WASHINGTON — Vandalism is a possible factor in the derailment and fire involving a BNSF oil train in Custer, Wash., in December 2020, according to a Federal Railroad Administration accident report released Thursday.
The report cites as other possible contributing factors the crew’s failure to properly inspect the train; BNSF’s failure to comply with rules for securing trains with hazardous materials; and a failure to inform crews of other vandalism in the area, which could have heightened their situational awareness.
Ten cars of the 108-car train derailed at 11:40 a.m. on Dec. 22, 2020, with three of those cars catching fire, leading to the evacuation of 120 people near the accident scene, as well as closure of nearby Interstate 5 for about four hours. There were no injuries, but BNSF reported more than $850,000 in damage resulted.
The FRA found unlocked coupler pins caused the train to separate, and closed or partially closed air brake angle cocks prevented an emergency brake application. The contributing factors reflect elements that made those circumstances possible:
— The unexplained train separation and partially and fully closed angle cocks could have resulted from vandalism or tampering.
— The train had been left unattended in an area where it could not be secured; BNSF did not have a plan in place to determine when and where “key trains” — certain types of trains carrying hazardous materials — could be left unattended, which fails to meet federal requirements.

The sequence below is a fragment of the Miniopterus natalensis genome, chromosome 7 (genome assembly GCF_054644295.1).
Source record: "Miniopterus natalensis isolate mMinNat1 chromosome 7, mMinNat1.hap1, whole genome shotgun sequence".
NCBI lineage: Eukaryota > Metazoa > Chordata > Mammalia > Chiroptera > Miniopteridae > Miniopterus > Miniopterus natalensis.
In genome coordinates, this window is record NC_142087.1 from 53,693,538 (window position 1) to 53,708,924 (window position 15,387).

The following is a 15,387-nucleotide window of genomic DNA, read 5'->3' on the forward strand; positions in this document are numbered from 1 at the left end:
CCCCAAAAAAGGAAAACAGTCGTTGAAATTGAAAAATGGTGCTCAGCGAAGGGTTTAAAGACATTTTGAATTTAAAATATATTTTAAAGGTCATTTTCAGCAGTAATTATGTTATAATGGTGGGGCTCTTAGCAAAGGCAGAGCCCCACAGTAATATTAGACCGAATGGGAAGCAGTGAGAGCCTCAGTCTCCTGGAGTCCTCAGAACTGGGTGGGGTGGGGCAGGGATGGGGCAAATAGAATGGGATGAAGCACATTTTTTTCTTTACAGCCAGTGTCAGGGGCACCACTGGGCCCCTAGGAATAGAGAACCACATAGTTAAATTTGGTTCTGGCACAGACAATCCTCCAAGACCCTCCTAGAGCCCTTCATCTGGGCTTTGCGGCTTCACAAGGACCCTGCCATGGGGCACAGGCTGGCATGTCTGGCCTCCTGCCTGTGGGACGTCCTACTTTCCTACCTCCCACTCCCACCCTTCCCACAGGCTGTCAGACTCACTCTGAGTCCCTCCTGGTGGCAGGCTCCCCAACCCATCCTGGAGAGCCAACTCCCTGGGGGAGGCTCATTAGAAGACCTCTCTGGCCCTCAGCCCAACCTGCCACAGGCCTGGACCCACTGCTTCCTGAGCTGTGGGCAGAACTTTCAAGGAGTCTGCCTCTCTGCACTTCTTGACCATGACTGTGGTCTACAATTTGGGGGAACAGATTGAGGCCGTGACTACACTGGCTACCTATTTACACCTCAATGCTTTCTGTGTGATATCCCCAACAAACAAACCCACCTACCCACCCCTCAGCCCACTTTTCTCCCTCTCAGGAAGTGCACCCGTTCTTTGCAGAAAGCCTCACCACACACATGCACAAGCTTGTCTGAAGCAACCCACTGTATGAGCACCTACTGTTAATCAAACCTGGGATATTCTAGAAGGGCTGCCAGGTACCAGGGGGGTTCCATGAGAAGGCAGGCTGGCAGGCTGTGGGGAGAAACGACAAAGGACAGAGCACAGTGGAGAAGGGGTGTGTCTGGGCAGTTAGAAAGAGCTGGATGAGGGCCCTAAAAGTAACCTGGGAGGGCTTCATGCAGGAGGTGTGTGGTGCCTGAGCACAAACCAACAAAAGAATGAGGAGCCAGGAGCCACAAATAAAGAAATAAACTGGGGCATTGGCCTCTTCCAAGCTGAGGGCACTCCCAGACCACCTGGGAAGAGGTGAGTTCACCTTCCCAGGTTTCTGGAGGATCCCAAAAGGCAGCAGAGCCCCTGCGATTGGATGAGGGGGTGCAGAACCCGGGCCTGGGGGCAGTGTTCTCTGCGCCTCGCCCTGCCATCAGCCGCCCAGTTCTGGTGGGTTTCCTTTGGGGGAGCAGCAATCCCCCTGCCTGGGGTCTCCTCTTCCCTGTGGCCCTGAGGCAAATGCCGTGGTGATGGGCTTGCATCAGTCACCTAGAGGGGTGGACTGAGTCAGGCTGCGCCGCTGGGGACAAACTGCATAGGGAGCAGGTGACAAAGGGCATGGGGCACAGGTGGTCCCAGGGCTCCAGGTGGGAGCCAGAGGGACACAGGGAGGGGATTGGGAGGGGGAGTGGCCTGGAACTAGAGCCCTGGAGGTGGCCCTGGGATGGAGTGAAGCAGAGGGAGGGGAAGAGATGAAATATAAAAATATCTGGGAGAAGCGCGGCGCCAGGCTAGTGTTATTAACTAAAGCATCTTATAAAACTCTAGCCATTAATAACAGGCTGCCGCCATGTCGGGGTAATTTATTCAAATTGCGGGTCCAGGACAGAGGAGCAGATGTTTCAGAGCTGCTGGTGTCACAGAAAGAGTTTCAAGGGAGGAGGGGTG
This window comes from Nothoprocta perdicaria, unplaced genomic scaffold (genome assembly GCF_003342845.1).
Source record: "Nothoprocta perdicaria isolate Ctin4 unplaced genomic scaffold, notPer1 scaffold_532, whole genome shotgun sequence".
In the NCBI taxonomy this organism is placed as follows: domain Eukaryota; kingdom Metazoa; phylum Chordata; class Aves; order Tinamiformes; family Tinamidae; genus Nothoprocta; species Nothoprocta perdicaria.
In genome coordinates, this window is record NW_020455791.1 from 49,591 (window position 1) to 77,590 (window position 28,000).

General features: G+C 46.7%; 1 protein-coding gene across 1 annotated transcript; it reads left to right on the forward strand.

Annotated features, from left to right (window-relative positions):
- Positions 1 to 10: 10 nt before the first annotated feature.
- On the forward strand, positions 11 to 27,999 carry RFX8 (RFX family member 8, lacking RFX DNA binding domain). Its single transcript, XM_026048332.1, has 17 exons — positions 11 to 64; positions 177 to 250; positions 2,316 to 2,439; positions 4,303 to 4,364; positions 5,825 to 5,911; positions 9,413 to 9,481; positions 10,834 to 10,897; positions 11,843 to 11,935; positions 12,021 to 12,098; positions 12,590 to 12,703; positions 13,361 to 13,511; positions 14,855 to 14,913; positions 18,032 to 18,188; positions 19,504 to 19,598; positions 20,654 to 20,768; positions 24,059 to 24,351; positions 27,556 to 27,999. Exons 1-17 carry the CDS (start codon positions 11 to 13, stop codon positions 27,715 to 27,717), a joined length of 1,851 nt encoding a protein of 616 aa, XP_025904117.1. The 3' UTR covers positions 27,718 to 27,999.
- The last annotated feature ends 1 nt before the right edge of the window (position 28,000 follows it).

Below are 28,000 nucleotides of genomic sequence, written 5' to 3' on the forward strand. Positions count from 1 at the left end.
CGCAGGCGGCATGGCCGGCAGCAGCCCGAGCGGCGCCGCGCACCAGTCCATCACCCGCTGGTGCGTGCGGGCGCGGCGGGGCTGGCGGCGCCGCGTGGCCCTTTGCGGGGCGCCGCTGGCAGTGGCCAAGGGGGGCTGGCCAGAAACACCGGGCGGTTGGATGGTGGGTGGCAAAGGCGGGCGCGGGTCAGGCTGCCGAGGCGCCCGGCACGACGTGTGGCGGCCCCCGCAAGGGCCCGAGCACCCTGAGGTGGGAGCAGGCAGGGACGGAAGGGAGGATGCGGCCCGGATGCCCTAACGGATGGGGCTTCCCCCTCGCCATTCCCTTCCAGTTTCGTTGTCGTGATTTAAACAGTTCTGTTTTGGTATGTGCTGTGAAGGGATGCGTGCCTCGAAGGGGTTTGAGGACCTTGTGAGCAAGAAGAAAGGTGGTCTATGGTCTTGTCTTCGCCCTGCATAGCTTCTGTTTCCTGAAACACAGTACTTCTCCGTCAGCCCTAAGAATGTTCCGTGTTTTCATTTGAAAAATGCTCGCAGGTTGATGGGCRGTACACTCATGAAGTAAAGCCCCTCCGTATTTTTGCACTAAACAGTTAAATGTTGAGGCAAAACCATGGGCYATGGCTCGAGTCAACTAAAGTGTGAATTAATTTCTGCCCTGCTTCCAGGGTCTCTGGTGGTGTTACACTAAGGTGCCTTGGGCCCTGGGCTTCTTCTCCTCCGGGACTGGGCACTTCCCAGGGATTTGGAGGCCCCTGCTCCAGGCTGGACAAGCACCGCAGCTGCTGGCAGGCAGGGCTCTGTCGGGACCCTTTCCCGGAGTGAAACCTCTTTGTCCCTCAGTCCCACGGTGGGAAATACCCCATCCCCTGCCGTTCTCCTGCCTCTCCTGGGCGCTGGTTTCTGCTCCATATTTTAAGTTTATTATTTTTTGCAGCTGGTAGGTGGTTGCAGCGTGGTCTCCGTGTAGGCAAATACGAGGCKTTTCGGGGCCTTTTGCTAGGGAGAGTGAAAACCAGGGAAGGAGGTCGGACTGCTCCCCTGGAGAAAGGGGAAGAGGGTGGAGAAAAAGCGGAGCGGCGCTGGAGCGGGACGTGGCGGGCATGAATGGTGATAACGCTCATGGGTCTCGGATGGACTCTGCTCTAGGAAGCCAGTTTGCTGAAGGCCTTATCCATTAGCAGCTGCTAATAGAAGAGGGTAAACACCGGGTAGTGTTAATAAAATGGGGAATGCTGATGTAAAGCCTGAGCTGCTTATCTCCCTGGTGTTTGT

— The crew failed to use the “train check” function for a train with distributed power units, which would have indicated a problem resulting from the closed angle cocks; the crew would then have walked the train and had the opportunity to find the closed angle cocks.
— More than 20 vandalism and tampering incidents had occurred on BNSF’s Bellingham Subdivision in 2020, but the railroad “failed to educate” crews of this fact, which might have heightened their concerns about such problems.
The possibility of tampering with the train had been raised earlier this year. Seattle National Public Radio affiliate KUOW reported in June that a union official said, during a disciplinary hearing for crew members involved in the accident, that the derailment “was caused without a doubt by sabotage” [see “Radio station report says union official blames BNSF oil-train derailment on sabotage,” Trains News Wire, June 7, 2021]. And the report was released on the same day a Bellingham, Wash., woman was convicted for using a shunt to disrupt BNSF operations, one of a series of such incidents involving shunts in the area during 2020 [see “Washington woman convicted for shunt attack …,” News Wire, Sept. 9, 2021].